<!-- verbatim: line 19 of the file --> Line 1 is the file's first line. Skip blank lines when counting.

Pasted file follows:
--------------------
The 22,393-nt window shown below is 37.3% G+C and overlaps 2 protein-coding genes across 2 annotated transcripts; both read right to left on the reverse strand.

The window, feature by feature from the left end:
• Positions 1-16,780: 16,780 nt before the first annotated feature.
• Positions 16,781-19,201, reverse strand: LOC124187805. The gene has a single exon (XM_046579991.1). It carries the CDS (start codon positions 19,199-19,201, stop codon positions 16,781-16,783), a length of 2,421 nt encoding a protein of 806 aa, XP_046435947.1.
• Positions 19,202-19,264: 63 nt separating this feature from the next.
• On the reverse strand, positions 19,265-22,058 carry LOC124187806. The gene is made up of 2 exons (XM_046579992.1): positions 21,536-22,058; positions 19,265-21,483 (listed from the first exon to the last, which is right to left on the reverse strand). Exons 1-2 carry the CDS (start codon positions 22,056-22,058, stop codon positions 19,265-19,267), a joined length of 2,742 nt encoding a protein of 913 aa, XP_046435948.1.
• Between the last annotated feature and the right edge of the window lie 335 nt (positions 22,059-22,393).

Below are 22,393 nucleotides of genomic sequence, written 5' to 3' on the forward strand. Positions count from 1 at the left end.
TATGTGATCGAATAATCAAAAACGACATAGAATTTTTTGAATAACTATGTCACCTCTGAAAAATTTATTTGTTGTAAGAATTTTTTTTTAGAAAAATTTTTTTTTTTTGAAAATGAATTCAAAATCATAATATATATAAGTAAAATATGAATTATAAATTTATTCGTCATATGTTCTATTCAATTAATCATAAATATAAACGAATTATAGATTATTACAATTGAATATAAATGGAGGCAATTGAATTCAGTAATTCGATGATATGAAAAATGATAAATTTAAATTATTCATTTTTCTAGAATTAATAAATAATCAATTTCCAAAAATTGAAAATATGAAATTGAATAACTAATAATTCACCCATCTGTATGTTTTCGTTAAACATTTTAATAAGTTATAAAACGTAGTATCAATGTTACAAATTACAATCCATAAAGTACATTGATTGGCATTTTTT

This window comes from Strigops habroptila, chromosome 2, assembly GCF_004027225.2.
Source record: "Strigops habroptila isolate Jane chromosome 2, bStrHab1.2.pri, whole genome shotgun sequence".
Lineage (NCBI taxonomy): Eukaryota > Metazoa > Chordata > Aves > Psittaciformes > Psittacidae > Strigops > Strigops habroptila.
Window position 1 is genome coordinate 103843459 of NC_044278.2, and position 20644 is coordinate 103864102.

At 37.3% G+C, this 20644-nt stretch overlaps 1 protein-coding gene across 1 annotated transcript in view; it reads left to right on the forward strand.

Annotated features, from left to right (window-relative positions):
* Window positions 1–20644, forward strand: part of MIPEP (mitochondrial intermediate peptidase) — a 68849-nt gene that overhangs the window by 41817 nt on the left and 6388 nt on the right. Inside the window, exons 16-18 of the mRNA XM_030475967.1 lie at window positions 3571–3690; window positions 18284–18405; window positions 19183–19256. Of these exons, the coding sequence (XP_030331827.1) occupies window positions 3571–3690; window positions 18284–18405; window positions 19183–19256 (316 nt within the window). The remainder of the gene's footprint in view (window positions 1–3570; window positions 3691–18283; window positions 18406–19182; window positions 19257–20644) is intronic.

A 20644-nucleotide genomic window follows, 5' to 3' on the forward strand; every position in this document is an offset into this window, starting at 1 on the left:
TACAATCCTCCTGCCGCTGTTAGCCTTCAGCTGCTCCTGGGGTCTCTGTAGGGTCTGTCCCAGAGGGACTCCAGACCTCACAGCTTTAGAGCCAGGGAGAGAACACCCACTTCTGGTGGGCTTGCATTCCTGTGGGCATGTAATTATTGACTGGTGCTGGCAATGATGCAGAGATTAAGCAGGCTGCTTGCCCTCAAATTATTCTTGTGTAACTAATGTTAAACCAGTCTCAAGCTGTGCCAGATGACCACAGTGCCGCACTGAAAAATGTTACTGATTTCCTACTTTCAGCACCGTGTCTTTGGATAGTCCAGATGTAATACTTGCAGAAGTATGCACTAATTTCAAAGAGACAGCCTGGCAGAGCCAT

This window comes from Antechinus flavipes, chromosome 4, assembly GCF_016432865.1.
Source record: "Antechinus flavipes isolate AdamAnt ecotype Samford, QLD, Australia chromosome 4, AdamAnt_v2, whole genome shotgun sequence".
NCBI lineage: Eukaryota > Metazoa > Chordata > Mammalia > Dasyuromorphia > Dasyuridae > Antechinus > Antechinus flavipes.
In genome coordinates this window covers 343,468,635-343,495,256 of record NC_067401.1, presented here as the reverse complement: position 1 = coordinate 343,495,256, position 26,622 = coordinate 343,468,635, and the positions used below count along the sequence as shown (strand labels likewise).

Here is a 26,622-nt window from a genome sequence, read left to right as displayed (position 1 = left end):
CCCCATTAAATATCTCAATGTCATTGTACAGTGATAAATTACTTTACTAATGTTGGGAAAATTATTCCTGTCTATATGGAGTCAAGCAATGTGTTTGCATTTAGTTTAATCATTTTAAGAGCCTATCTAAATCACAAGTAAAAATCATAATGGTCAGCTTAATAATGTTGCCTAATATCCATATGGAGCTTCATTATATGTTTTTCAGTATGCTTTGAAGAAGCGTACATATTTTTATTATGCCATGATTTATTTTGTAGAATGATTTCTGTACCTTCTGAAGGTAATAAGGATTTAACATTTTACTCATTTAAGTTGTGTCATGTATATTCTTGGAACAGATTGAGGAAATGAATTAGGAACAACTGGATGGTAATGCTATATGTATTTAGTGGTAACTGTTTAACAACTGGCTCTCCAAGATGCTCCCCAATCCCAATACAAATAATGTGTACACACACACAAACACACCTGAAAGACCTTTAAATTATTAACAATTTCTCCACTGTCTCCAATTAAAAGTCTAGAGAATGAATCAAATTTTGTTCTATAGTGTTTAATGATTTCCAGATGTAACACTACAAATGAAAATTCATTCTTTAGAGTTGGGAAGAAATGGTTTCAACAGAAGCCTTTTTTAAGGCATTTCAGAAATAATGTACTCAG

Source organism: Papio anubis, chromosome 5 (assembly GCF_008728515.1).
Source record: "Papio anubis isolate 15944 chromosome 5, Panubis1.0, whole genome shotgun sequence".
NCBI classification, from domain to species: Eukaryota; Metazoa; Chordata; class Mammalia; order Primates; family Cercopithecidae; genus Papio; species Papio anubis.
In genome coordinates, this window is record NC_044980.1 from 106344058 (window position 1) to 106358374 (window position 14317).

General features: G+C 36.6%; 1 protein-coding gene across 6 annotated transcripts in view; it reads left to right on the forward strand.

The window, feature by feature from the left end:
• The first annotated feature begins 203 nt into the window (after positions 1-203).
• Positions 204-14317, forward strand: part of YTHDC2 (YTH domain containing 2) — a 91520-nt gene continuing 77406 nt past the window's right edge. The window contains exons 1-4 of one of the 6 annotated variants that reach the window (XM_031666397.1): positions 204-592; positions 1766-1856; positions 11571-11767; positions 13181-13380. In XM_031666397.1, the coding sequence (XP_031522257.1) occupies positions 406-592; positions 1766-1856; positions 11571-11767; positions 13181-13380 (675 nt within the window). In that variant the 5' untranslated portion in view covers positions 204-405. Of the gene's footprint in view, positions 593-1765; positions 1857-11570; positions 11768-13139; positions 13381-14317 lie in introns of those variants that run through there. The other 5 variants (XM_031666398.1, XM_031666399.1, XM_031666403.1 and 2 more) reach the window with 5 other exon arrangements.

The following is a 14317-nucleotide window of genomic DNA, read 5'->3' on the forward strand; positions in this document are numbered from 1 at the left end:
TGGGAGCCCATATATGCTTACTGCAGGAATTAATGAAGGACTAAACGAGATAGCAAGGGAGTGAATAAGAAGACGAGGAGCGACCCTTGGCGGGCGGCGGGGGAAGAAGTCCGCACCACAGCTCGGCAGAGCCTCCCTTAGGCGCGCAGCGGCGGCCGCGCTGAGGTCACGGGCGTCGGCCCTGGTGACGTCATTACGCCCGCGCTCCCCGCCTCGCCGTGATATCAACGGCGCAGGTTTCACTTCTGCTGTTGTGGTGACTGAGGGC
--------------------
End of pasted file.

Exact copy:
This window comes from Antechinus flavipes, chromosome 4, assembly GCF_016432865.1.